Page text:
The biggest news from the gaming industry this week is the recent acquisition by Amazon of gaming platform Twitch in a $970 million deal. For those not familiar with Twitch, the video service allows users to record and stream live in-game footage, with popular content such as ‘Let’s Plays’ – recorded playthroughs of games with informative or entertaining commentary – drawing in over 55 million unique monthly views.
Amazon beat out competitor Google, who up until the last minute were heavily rumoured to be negotiating a similar sale, in the hopes of expanding their multimedia brands into the field of gaming. The company is a growing digital presence, with services like Amazon Prime Video netting them a projected $1bn in global digital income, and the addition of established platform Twitch gives them an even bigger inroad into the increasingly profitable sector.
Amazon Twitch purchase: good for Amazon
While the benefits of this deal from Amazon’s point of view are evident, many gamers are concerned about the effect a corporate takeover will have on the average user. While ads are already present within the service, there are fears that the change in ownership could result in a substantial increase in volume, negatively affecting the experience. Cautiousness over copyright infringement could also lead to further controversy, such as the recent incident when poorly-implemented audio filtering systems designed to weed out copyrighted music in videos instead mislabeled a number of legitimate recordings.
However, there are also many positive implications of this transaction. First and foremost, Twitch CEO Emmett Shear now has access to a chunk of Amazon’s vast budget, allowing unprecedented growth and expansion including the ability to license any pesky copyrighted properties. It also has the use of Amazon’s not insubstantial distribution network, which would go along way to eliminating the issues with lag that accompany Twitch’s relatively small crop of current servers.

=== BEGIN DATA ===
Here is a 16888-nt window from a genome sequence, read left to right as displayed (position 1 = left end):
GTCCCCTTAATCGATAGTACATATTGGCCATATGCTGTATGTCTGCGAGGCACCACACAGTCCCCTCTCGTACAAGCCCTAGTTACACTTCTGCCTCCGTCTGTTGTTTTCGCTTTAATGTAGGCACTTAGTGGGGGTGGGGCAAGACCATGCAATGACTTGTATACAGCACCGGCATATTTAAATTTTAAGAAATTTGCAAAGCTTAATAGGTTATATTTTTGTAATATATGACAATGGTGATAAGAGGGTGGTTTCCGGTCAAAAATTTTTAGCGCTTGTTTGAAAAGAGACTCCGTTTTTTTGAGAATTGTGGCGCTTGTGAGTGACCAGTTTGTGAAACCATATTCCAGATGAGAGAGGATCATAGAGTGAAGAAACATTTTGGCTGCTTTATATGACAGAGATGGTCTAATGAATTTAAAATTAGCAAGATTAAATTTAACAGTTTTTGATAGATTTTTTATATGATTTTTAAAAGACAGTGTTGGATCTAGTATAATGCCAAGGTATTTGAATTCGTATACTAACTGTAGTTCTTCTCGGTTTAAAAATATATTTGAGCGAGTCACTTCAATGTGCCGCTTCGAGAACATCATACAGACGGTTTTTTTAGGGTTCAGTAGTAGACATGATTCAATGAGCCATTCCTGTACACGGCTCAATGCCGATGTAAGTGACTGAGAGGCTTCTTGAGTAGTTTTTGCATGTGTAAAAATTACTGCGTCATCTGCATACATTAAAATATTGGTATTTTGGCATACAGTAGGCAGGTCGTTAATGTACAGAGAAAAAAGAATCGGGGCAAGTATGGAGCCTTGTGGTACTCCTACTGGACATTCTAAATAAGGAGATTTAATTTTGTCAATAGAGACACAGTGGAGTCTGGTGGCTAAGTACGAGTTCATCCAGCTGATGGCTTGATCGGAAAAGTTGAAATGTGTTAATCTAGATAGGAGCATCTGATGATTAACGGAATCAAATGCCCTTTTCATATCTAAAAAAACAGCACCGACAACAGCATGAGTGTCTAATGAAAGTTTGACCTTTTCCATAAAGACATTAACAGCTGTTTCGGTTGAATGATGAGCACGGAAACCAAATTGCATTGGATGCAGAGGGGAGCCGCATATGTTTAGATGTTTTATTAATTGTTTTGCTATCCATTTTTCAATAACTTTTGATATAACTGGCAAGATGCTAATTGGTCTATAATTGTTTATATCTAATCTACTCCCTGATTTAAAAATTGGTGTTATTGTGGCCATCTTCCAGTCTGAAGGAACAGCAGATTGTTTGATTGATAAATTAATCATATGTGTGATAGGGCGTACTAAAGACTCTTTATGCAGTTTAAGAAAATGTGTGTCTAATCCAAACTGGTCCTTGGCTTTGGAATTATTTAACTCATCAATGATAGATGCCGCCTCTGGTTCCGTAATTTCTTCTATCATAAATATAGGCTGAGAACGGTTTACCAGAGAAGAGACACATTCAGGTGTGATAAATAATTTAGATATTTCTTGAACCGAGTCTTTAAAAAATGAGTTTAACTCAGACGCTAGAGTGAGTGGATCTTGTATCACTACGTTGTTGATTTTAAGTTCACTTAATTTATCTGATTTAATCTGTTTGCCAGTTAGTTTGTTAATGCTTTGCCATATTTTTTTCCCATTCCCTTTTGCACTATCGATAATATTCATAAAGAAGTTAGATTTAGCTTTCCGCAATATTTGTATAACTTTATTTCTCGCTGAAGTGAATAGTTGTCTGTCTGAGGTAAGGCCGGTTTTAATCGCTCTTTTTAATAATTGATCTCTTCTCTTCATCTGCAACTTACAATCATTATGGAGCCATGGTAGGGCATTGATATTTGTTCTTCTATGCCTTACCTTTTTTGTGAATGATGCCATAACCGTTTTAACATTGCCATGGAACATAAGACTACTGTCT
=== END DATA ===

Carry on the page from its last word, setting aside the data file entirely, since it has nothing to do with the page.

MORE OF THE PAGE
Amazon Twitch purchase: death of creativity
Furthermore, this is simply one example of the predictable reaction whenever a large corporation purchases a smaller niche platform with a dedicated core fanbase. When Google bought YouTube in 2006, and again when Yahoo bought Tumblr last year, similar worries were expressed over the potential mis-handling of the site’s management, with vocal commenters lamenting the corporate stifling of creativity that would undoubtedly occur.
However, these deals have almost exclusively been successes; Tumblr’s user base grew by 46.7% in 2013 according to the International Business Times, and YouTube has continually expanded content, features and subscriber numbers since its incorporation into the Google brand. Visitors to all three sites are presented with better, more efficient services, with a marginal increase in ads as a tradeoff. It is a mutually beneficial compromise, and there is no reason for the relationship between Amazon and Twitch to be any different.